Steel guardrails were thought to be the solution when they were introduced in the late 1960s and early 70s. They were certainly an improvement over hay bales and potted trees, but they were also deadly. The problem with steel guardrails is that they do not deal with kinetic energy very well. They stop it dead rather than absorbing and dissipating it.
Modern Barriers Birthed from Tyres
Hay bales and trees certainly weren’t doing the trick in the 1950s and 60s. Steel guardrails were better in the 70s, but it wasn’t until the 1980s that engineers came up with what would be the precursor to modern safety barriers: the tyre barrier.
Preventing a speeding F1 car from crashing into fans requires stopping it. Steel guardrails did that. But stopping a car so quickly could be deadly for the driver. In order to keep drivers as safe as fans, engineers needed a way to absorb the kinetic energy fast enough to reduce a car’s speed while simultaneously protecting the driver.
Tyres proved to be exactly what engineers were looking for. Tyres are rigid enough to withstand the impact from a speeding car yet flexible enough to absorb the car’s kinetic energy. Best of all, F1 racing had an abundance of used tyres that would otherwise be discarded. They started using them to build tyre stacks at the most vulnerable racetracks.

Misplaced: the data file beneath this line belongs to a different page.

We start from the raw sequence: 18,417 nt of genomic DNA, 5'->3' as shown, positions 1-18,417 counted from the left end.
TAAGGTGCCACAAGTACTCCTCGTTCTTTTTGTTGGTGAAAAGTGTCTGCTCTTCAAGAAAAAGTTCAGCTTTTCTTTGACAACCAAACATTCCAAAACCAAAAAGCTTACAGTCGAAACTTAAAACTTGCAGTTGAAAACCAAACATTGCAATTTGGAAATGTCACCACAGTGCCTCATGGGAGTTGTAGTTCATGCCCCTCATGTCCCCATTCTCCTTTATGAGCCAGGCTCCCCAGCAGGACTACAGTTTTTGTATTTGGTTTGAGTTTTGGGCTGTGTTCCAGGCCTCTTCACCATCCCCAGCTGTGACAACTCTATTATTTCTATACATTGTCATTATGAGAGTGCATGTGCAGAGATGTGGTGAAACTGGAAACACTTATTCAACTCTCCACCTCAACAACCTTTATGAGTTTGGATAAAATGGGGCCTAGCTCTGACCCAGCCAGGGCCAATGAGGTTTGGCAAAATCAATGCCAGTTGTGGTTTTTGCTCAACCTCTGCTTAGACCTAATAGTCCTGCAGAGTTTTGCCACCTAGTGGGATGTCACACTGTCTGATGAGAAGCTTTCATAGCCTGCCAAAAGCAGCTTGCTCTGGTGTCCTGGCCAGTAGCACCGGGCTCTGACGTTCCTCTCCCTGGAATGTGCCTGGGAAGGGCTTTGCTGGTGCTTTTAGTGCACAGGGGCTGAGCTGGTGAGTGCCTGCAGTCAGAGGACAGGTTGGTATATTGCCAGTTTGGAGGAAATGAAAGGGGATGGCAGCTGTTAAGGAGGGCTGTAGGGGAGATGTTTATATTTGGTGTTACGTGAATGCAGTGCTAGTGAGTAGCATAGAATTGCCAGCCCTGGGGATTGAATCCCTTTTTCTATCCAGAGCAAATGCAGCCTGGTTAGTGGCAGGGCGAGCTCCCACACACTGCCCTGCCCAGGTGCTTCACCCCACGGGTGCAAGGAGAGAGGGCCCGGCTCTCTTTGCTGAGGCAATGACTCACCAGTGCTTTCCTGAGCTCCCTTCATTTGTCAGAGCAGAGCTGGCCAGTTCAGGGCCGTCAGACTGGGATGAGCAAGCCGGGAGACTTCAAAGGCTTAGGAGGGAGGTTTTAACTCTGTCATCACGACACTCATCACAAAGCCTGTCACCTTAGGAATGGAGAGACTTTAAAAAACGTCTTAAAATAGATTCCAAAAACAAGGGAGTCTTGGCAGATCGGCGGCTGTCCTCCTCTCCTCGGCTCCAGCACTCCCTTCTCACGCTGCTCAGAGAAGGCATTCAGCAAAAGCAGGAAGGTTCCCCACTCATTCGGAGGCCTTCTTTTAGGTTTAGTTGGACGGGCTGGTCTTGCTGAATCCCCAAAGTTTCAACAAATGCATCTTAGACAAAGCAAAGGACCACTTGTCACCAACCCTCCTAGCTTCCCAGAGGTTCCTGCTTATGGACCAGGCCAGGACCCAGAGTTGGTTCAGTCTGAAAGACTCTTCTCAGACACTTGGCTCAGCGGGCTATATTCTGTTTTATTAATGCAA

Modern Safety Barriers
Tyre stacks are still used at tracks throughout F1 racing. They are easy to build and maintain. There are plenty of tyres to work with. Best of all, tyre stacks are effective. But they are not the only type of road safety barrier in F1 racing. Newer, more modern barriers are now in use as well.
These new barriers are based on the same principles as tyre stacks. They generally consist of two semi-flexible metal panels with foam inserts installed between them. The foam inserts are not solid materials running the entire length of the metal panels. Rather, they are smaller foam blocks that are placed at specific intervals.
Spacing the blocks, rather than installing a single foam core, allows the barriers to absorb kinetic energy and disperse it in both directions. Think of it in terms of throwing a stone into a lake. As the stone makes contact with the water, it disperses energy via a wave that spreads out from the impact site. Modern roadside barriers do the same thing.
Impact with the barrier will cause kinetic energy from the speeding car to begin moving along the outside panel. The nearest foam block absorbs some of that energy and transfers it to the rear panel. Kinetic energy moving through both panels is gradually absorbed by subsequent blocks.
Science Keeps Us Safe
The early days of hay bales were dangerous times for racing. But thanks to science, racing fans and drivers alike are safer than ever before. The science of kinetic energy is keeping us all safer at the racetrack.
You might not remember what you learned about kinetic energy in school, but some particularly important people in the world of racing do. They have taken the principles of kinetic energy and used them to create safer roadside barriers that are relatively simplistic in their design. Just because it’s science doesn’t mean it has to be complicated.